Senior Engineer

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Easy Node.js Docker Environment using Nodedock.io

Nowadays, with the growing complexity of web languages ecosystem, the complexity of setting up development environment grew up dramatically as well.

Docker takes away a lot of difficulties, but it far away from being frictionless itself. Out there, on the market, there’s a lot of tools coming to help to solve this problem, one of them is Nodedock.

Nodedock is a platform based on Laradock, the primary goal of which was simplifying Docker setup for Laravel.

Nodedock is a full Node.js development environment for Docker. It includes pre-packaged Docker Images, all pre-configured to provide a stable solid Node.js development environment.

Starting with Nodedock: Installation & Configuration

Starting with Nodedock is super simple, all you need to add to your existing Node.js project is to add it as a git submodule.

git submodule add https://github.com/nodedock/nodedock.git

As a second step, we need to create an environment configuration file for Nodedock. This would be as simple as running another command:

cp nodedock/env-example nodedock/.env

Out of all variables within .env, these three are the most interesting ones:

NODEDOCK_SERVICES=nginx node workspace
NODEDOCK_LOG_AFTER_START=node
NODE_NPM_START_SCRIPT=start

NODEDOCK_SERVICES sets a list of services to start by default when ./start.shcommand is used. For the full list, you can check nodedock root directory. Per example, you might want to add mysql or mongo here.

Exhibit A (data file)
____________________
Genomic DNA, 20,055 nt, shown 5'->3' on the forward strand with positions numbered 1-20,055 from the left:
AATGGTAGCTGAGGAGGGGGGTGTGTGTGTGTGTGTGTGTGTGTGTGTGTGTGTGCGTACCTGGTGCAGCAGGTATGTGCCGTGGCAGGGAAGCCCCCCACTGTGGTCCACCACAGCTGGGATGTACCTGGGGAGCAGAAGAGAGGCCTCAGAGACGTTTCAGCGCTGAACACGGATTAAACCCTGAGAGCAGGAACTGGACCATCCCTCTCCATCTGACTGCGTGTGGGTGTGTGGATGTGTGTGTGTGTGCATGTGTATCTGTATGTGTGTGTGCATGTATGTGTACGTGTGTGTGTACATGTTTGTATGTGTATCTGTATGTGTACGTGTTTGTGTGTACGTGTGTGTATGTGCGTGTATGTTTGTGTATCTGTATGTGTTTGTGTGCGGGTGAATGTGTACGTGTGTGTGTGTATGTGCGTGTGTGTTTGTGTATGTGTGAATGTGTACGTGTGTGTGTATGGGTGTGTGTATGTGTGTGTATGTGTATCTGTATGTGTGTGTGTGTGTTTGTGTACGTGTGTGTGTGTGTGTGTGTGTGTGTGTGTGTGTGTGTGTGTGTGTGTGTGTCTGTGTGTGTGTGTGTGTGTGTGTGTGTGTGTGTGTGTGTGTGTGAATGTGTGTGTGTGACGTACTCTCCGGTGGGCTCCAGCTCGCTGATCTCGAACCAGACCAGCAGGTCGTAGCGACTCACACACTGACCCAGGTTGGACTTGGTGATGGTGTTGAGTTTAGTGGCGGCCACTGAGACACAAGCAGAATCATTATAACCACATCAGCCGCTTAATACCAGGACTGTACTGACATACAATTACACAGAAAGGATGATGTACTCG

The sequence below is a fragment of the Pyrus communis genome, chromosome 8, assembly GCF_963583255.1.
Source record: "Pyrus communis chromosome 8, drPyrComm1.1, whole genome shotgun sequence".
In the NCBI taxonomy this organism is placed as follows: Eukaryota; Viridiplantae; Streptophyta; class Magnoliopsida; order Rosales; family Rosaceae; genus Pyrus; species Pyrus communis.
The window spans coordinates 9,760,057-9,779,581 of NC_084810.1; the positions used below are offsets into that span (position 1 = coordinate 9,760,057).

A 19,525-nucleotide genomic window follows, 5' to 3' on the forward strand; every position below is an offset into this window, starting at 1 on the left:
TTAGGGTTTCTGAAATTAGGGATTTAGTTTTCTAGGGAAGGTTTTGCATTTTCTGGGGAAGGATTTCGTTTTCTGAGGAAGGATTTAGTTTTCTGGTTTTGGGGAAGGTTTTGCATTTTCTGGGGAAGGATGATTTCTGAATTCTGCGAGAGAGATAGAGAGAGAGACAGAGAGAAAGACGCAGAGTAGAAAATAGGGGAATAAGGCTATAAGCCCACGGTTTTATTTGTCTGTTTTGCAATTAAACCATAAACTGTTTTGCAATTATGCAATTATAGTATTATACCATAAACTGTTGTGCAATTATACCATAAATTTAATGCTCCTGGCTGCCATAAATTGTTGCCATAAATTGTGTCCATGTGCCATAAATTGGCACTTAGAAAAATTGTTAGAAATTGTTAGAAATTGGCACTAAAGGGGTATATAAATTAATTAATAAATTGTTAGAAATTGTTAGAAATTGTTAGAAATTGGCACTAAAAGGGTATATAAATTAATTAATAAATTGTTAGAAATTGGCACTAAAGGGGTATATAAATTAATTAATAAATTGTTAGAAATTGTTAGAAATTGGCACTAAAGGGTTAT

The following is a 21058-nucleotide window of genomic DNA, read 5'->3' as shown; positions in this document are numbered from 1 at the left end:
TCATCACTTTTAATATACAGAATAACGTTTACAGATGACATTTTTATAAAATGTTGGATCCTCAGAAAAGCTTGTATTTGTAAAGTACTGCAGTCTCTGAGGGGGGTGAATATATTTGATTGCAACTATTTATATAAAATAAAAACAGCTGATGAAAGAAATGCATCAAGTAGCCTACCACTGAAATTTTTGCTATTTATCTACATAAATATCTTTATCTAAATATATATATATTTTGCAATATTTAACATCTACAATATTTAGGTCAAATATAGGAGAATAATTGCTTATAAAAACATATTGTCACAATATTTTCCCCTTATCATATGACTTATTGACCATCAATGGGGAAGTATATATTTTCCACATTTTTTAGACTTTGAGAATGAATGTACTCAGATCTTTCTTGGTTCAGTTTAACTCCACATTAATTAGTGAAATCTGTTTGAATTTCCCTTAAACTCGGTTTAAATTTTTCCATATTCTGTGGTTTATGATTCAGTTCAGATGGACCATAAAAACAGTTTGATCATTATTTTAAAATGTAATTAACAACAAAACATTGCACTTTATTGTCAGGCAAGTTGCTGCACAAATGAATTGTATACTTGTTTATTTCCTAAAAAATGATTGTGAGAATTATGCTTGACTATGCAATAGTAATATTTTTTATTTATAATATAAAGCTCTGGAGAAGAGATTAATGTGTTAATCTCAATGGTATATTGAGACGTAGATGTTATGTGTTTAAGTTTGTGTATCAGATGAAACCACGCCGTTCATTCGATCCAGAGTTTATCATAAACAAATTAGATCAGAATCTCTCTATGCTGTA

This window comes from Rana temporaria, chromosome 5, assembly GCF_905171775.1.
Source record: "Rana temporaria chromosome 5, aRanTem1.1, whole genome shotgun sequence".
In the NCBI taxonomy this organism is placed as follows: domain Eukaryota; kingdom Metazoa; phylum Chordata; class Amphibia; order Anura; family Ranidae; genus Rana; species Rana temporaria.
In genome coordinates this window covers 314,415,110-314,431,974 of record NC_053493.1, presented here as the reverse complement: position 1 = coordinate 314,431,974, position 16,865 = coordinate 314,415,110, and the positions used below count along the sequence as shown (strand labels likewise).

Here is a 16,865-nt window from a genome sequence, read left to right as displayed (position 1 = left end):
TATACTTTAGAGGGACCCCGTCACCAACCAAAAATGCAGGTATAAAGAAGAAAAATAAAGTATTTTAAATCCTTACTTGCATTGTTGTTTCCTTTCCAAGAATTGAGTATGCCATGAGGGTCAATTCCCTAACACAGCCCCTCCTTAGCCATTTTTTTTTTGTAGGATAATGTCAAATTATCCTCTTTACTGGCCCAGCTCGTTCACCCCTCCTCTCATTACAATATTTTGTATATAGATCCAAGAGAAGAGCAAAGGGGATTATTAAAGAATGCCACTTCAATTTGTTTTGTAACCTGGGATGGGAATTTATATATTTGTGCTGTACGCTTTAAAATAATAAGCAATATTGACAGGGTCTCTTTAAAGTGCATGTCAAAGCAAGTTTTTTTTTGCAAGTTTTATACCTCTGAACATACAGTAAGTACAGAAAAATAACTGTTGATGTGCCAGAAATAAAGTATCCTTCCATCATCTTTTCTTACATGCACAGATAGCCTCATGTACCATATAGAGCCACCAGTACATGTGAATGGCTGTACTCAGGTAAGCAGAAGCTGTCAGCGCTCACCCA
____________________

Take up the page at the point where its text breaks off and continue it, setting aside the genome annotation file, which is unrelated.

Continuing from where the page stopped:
NODEDOCK_LOG_AFTER_START sets the containers to tail logs from after ./start.sh command. This will allow you to see startup errors immediately. This is recommended to be set to node.

NODE_NPM_START_SCRIPT defines which npm/yarn command to run to start the application. Being set to start, it will run npm run start command after container is built.

You can also set environment variables from the command line, variables set from command line will override those set in .env

Running Nodedock

To run Nodedock, simply type the command ./nodedock/start.sh in a terminal:

You should see node container log reporting either success or failure starting container up.

That’s it, happy shipping!

Documentation & Getting Help

Majority of the documentation is available at https://nodedock.io/ (adapted from Laradock documentation). If you need to ask a question which is not covered by documentation, feel free to open GitHub issue https://github.com/nodedock/nodedock/issues.

Credits

90% of this project’s code is based on Laradock. Kudos to Laradock’s fantastic core team and all the contributors!

If you like Nodedock, make sure to spread the work! :)